Shooting digitally with natural or minimal light and a unit the size of a cricket team, Mehta restricted the budget to Rs 85 lakh and lent the film a life-like feel.

Of the 17 acquittals Azmi secured in his seven-year-long career, the film touches on only two, and neither includes the 2006 Malegaon blasts or 7/11 train blasts cases.

“We had even shot the courtroom scene in which the Bombay High Court held the Arthur Road Jail superintendent responsible after many 7/11 accused claimed to have been thrashed in prison. But we realised the film was becoming too technical. So, we focused on his first and last cases, both of which he won. I took my decisions as a filmmaker, not as a chronicler,” he says.

In reality, Azmi was a cracker in court. Without breaking into a discourse on victimisation of Muslims (the reel Shahid, however, offers a rather ’emotional’ defense) Azmi, like a battering ram, would ask his questions with muted aggression, until the most elusive of witnesses would give in. What Mehta gets pat down is how Azmi was consumed by the idea of justice.

That said, the film gives no insight into how Azmi chalked out his defense strategies. Mehta has the good grace to admit that he had to dumb down the legal complexities to ensure that the audience doesn’t get put off. “When art is making a statement, it has to be accessible,” he smiles, “We had a lot of material that we didn’t use, because not all of it could translate into a scene. Also, for access to Azmi’s thoughts, I went through a lot of case papers he had drafted in simple English, not legalese.”

As for exploring Azmi’s love track with Mariam in the film (they got divorced before he was killed), Mehta says he didn’t want to delve much into his personal affairs. “A little brush of it seemed enough.”

While the first courtroom scene is closer to reality, the insides of the special sessions court in the second one seems like a grim imagination gone too far. Far from the brightly-lit, surprisingly pleasant venue of the 26/11 trial, the accused in Shahid sit locked in cages. The light is depressingly dim and the witness has no box to stand in; an oppressive image that borders on satire. “But that’s the point,” Mehta lights up. “This courtroom set-up was metaphorical – the crooks are out and the innocents are locked in a cage.” Mehta then takes a deep breath, and says, “Shahid set me free. I lived through him for these two-and-a-half years, and now, he lives inside my head. Somehow, I don’t find my obstacles insurmountable anymore.”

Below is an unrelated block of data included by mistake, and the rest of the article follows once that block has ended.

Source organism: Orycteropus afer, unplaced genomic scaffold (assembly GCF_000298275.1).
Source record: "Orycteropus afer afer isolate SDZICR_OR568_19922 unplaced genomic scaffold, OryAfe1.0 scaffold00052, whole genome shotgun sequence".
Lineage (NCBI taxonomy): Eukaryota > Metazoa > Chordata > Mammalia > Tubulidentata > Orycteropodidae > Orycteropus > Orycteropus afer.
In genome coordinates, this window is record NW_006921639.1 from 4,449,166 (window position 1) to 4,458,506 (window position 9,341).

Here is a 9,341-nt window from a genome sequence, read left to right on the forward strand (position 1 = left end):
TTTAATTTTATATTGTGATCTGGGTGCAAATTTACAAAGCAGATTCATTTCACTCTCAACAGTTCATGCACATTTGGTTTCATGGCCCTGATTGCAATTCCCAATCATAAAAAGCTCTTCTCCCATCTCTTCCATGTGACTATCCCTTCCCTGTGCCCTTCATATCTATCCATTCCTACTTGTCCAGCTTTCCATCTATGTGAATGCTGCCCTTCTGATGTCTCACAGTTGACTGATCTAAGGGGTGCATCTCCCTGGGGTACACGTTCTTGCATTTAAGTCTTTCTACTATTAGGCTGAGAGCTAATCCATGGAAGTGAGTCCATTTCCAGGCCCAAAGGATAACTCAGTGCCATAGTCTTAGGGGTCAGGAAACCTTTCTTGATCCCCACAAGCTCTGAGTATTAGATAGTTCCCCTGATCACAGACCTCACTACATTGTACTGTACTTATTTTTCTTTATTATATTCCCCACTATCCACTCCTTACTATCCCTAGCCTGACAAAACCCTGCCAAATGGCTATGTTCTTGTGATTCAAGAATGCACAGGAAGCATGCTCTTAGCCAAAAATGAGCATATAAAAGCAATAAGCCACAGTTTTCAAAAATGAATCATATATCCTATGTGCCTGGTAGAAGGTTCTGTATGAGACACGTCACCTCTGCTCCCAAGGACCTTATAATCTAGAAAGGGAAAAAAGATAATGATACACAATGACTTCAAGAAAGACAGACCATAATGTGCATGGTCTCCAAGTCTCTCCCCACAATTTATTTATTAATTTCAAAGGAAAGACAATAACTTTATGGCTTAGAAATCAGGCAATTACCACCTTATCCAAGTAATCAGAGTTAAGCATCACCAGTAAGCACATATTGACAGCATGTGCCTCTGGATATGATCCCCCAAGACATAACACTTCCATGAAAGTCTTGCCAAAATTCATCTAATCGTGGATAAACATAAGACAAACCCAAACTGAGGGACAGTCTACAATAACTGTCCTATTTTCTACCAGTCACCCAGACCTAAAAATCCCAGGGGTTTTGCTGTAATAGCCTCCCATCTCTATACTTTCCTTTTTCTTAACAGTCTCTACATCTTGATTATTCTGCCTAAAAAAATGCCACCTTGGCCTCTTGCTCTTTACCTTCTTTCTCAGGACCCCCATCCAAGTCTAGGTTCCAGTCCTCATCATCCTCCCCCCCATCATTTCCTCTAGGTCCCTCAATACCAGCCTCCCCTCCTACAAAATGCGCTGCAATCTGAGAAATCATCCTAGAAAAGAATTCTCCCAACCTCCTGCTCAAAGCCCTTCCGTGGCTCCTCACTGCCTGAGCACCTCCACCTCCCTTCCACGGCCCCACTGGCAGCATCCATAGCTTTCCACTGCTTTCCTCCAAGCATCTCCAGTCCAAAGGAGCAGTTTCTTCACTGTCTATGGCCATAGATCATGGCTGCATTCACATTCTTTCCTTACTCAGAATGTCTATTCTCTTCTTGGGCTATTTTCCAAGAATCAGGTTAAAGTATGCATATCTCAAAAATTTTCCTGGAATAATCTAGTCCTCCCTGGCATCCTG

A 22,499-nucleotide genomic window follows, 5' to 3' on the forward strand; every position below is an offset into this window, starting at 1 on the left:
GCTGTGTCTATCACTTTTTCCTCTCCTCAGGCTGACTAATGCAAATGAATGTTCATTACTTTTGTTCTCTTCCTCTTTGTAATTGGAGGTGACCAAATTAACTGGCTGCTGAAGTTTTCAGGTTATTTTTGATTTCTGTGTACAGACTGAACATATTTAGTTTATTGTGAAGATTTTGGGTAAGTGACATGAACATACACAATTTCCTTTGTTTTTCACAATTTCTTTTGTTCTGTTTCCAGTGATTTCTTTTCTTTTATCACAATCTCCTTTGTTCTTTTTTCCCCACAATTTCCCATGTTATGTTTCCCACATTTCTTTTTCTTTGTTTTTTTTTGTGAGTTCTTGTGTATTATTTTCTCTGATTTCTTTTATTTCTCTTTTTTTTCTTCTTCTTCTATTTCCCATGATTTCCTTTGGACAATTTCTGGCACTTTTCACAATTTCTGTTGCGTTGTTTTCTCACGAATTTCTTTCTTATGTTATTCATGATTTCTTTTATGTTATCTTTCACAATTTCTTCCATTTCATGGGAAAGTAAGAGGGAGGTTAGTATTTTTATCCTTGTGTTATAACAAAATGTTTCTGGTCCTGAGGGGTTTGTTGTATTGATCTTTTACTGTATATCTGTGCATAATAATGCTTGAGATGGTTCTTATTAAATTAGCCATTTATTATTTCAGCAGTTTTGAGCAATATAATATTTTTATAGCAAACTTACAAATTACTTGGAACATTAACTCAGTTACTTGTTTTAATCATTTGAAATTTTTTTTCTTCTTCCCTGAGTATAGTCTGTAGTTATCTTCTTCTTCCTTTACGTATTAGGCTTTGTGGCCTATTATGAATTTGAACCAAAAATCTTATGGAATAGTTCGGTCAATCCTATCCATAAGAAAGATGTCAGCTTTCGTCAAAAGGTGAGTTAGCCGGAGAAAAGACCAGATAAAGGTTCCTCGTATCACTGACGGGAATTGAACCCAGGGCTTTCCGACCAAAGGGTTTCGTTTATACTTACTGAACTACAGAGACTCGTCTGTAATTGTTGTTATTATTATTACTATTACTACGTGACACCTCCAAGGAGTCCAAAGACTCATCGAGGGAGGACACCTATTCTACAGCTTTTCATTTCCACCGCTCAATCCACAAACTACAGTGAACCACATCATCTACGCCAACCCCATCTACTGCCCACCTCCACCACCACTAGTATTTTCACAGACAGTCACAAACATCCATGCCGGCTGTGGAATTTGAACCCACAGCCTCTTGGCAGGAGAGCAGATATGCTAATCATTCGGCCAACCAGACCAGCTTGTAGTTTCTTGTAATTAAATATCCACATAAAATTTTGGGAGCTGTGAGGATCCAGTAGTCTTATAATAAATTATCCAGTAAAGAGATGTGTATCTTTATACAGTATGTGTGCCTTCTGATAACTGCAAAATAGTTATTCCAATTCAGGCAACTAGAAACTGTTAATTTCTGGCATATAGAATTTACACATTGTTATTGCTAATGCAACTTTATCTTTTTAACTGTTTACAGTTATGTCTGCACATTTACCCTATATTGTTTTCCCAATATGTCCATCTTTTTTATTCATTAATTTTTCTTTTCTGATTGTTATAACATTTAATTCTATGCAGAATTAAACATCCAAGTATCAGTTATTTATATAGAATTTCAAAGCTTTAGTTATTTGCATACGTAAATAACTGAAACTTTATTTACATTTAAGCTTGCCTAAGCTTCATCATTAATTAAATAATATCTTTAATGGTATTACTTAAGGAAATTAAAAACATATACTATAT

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#India – Brainwashing in VHP’s Durga Vahini camp – The World Before her #Film #Sundayreading

 

‘It’s the brainwashing in VHP’s Durga Vahini camp that shocked me’

 

A young Indian girl at a militant training camp proclaims, “We have learned to use guns and we’ll use them if we have to. We will kill people if we need to”. Another young child, attending a camp called Durga Vahini for the first time, is seen wearing jeans, a rebellious attitude and a mischievous grin. After ten days at Durga Vahini, she is ready to kill for her country.

Durga Vahini is the female counterpart of the Bajrang Dal, a subsidiary of the Hindu nationalist organisation Vishwa Hindu Parishad (VHP). Canadian filmmaker Nisha Pahuja’s documentary The World Before Her chronicles the workings of Durga Vahini to stunning effect. Hers was the first film crew to be allowed inside the camp. Four years in the making and extensively researched, The World Before Her goes back and forth between a Durga Vahini camp and India’s fashion industry – two worlds that contrast, and surprisingly, even draw parallels at times.